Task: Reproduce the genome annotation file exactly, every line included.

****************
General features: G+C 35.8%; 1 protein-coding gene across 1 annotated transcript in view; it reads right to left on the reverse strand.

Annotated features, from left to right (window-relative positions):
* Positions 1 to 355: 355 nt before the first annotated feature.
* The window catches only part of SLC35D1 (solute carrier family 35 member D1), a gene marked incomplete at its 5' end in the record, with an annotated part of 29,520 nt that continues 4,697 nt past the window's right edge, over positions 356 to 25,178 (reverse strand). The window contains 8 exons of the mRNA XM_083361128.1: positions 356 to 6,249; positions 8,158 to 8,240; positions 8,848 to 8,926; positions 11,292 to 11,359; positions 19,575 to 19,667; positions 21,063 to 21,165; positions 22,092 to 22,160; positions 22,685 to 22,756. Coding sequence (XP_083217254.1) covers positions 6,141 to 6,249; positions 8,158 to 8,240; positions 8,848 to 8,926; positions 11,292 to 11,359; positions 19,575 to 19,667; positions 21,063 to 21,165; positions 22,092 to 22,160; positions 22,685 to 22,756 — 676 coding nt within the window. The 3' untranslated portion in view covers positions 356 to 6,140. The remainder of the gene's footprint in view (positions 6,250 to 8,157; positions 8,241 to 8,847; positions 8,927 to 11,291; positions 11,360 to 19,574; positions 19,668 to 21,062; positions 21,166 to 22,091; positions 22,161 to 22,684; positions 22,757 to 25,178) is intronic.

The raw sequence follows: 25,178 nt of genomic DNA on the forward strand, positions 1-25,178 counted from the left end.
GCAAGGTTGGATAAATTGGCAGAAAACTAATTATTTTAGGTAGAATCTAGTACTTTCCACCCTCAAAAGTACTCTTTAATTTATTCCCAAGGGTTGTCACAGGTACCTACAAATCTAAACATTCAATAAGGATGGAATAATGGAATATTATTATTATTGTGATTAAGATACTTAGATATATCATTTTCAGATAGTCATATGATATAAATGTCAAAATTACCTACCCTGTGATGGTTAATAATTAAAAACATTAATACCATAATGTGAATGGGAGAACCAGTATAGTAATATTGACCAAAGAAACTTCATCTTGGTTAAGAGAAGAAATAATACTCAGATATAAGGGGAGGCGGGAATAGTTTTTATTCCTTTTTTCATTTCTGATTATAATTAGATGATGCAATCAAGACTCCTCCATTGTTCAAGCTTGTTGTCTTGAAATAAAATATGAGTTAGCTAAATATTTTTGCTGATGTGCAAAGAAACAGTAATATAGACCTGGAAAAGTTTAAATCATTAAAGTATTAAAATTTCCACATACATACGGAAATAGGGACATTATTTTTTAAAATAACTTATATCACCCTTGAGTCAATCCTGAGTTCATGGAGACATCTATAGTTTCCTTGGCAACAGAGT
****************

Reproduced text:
General features: G+C 35.8%; 1 protein-coding gene across 1 annotated transcript in view; it reads right to left on the reverse strand.

Annotated features, from left to right (window-relative positions):
* Positions 1 to 355: 355 nt before the first annotated feature.
* The window catches only part of SLC35D1 (solute carrier family 35 member D1), a gene marked incomplete at its 5' end in the record, with an annotated part of 29,520 nt that continues 4,697 nt past the window's right edge, over positions 356 to 25,178 (reverse strand). The window contains 8 exons of the mRNA XM_083361128.1: positions 356 to 6,249; positions 8,158 to 8,240; positions 8,848 to 8,926; positions 11,292 to 11,359; positions 19,575 to 19,667; positions 21,063 to 21,165; positions 22,092 to 22,160; positions 22,685 to 22,756. Coding sequence (XP_083217254.1) covers positions 6,141 to 6,249; positions 8,158 to 8,240; positions 8,848 to 8,926; positions 11,292 to 11,359; positions 19,575 to 19,667; positions 21,063 to 21,165; positions 22,092 to 22,160; positions 22,685 to 22,756 — 676 coding nt within the window. The 3' untranslated portion in view covers positions 356 to 6,140. The remainder of the gene's footprint in view (positions 6,250 to 8,157; positions 8,241 to 8,847; positions 8,927 to 11,291; positions 11,360 to 19,574; positions 19,668 to 21,062; positions 21,166 to 22,091; positions 22,161 to 22,684; positions 22,757 to 25,178) is intronic.

The raw sequence follows: 25,178 nt of genomic DNA on the forward strand, positions 1-25,178 counted from the left end.
GCAAGGTTGGATAAATTGGCAGAAAACTAATTATTTTAGGTAGAATCTAGTACTTTCCACCCTCAAAAGTACTCTTTAATTTATTCCCAAGGGTTGTCACAGGTACCTACAAATCTAAACATTCAATAAGGATGGAATAATGGAATATTATTATTATTGTGATTAAGATACTTAGATATATCATTTTCAGATAGTCATATGATATAAATGTCAAAATTACCTACCCTGTGATGGTTAATAATTAAAAACATTAATACCATAATGTGAATGGGAGAACCAGTATAGTAATATTGACCAAAGAAACTTCATCTTGGTTAAGAGAAGAAATAATACTCAGATATAAGGGGAGGCGGGAATAGTTTTTATTCCTTTTTTCATTTCTGATTATAATTAGATGATGCAATCAAGACTCCTCCATTGTTCAAGCTTGTTGTCTTGAAATAAAATATGAGTTAGCTAAATATTTTTGCTGATGTGCAAAGAAACAGTAATATAGACCTGGAAAAGTTTAAATCATTAAAGTATTAAAATTTCCACATACATACGGAAATAGGGACATTATTTTTTAAAATAACTTATATCACCCTTGAGTCAATCCTGAGTTCATGGAGACATCTATAGTTTCCTTGGCAACAGAGT